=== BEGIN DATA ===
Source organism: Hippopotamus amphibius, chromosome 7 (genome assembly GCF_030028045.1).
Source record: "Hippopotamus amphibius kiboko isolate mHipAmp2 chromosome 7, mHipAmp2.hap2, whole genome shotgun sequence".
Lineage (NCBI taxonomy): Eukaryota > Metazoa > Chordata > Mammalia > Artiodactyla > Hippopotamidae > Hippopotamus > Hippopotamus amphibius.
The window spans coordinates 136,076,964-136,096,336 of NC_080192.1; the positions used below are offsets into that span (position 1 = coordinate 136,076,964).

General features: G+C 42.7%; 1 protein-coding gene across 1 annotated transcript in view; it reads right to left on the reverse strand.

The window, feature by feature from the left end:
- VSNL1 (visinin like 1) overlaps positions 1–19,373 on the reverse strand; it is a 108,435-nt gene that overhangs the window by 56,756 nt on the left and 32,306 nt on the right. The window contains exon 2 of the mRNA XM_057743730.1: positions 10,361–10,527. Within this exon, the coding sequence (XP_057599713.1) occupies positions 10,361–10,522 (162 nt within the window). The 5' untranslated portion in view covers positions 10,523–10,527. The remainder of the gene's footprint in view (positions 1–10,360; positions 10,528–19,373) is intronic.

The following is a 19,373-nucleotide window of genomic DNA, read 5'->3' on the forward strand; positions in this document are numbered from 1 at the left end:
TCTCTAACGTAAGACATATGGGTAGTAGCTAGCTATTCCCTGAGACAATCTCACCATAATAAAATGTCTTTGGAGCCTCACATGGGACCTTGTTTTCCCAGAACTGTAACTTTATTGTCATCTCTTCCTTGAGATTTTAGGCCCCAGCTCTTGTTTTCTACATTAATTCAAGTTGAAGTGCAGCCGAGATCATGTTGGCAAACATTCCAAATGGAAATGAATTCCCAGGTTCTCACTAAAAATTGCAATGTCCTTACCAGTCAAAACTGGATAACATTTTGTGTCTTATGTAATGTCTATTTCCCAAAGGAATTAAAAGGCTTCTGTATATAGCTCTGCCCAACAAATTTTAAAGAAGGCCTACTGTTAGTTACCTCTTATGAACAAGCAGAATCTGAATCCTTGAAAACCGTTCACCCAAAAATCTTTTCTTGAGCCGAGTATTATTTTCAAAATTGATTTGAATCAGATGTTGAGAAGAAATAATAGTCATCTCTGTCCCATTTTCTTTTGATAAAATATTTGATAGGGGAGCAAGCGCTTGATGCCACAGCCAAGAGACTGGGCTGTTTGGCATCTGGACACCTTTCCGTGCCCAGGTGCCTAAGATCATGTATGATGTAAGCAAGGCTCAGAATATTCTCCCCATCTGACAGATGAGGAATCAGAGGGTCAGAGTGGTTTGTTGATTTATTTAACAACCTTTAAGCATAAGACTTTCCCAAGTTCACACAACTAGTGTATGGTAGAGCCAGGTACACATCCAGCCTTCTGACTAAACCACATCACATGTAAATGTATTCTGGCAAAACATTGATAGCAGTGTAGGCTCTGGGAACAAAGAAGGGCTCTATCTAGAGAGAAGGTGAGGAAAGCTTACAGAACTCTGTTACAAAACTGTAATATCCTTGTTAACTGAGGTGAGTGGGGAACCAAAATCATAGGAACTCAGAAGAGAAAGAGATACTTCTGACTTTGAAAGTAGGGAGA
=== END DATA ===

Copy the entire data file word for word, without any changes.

Source organism: Hippopotamus amphibius, chromosome 7 (genome assembly GCF_030028045.1).
Source record: "Hippopotamus amphibius kiboko isolate mHipAmp2 chromosome 7, mHipAmp2.hap2, whole genome shotgun sequence".
Lineage (NCBI taxonomy): Eukaryota > Metazoa > Chordata > Mammalia > Artiodactyla > Hippopotamidae > Hippopotamus > Hippopotamus amphibius.
The window spans coordinates 136,076,964-136,096,336 of NC_080192.1; the positions used below are offsets into that span (position 1 = coordinate 136,076,964).

General features: G+C 42.7%; 1 protein-coding gene across 1 annotated transcript in view; it reads right to left on the reverse strand.

The window, feature by feature from the left end:
- VSNL1 (visinin like 1) overlaps positions 1–19,373 on the reverse strand; it is a 108,435-nt gene that overhangs the window by 56,756 nt on the left and 32,306 nt on the right. The window contains exon 2 of the mRNA XM_057743730.1: positions 10,361–10,527. Within this exon, the coding sequence (XP_057599713.1) occupies positions 10,361–10,522 (162 nt within the window). The 5' untranslated portion in view covers positions 10,523–10,527. The remainder of the gene's footprint in view (positions 1–10,360; positions 10,528–19,373) is intronic.

The following is a 19,373-nucleotide window of genomic DNA, read 5'->3' on the forward strand; positions in this document are numbered from 1 at the left end:
TCTCTAACGTAAGACATATGGGTAGTAGCTAGCTATTCCCTGAGACAATCTCACCATAATAAAATGTCTTTGGAGCCTCACATGGGACCTTGTTTTCCCAGAACTGTAACTTTATTGTCATCTCTTCCTTGAGATTTTAGGCCCCAGCTCTTGTTTTCTACATTAATTCAAGTTGAAGTGCAGCCGAGATCATGTTGGCAAACATTCCAAATGGAAATGAATTCCCAGGTTCTCACTAAAAATTGCAATGTCCTTACCAGTCAAAACTGGATAACATTTTGTGTCTTATGTAATGTCTATTTCCCAAAGGAATTAAAAGGCTTCTGTATATAGCTCTGCCCAACAAATTTTAAAGAAGGCCTACTGTTAGTTACCTCTTATGAACAAGCAGAATCTGAATCCTTGAAAACCGTTCACCCAAAAATCTTTTCTTGAGCCGAGTATTATTTTCAAAATTGATTTGAATCAGATGTTGAGAAGAAATAATAGTCATCTCTGTCCCATTTTCTTTTGATAAAATATTTGATAGGGGAGCAAGCGCTTGATGCCACAGCCAAGAGACTGGGCTGTTTGGCATCTGGACACCTTTCCGTGCCCAGGTGCCTAAGATCATGTATGATGTAAGCAAGGCTCAGAATATTCTCCCCATCTGACAGATGAGGAATCAGAGGGTCAGAGTGGTTTGTTGATTTATTTAACAACCTTTAAGCATAAGACTTTCCCAAGTTCACACAACTAGTGTATGGTAGAGCCAGGTACACATCCAGCCTTCTGACTAAACCACATCACATGTAAATGTATTCTGGCAAAACATTGATAGCAGTGTAGGCTCTGGGAACAAAGAAGGGCTCTATCTAGAGAGAAGGTGAGGAAAGCTTACAGAACTCTGTTACAAAACTGTAATATCCTTGTTAACTGAGGTGAGTGGGGAACCAAAATCATAGGAACTCAGAAGAGAAAGAGATACTTCTGACTTTGAAAGTAGGGAGA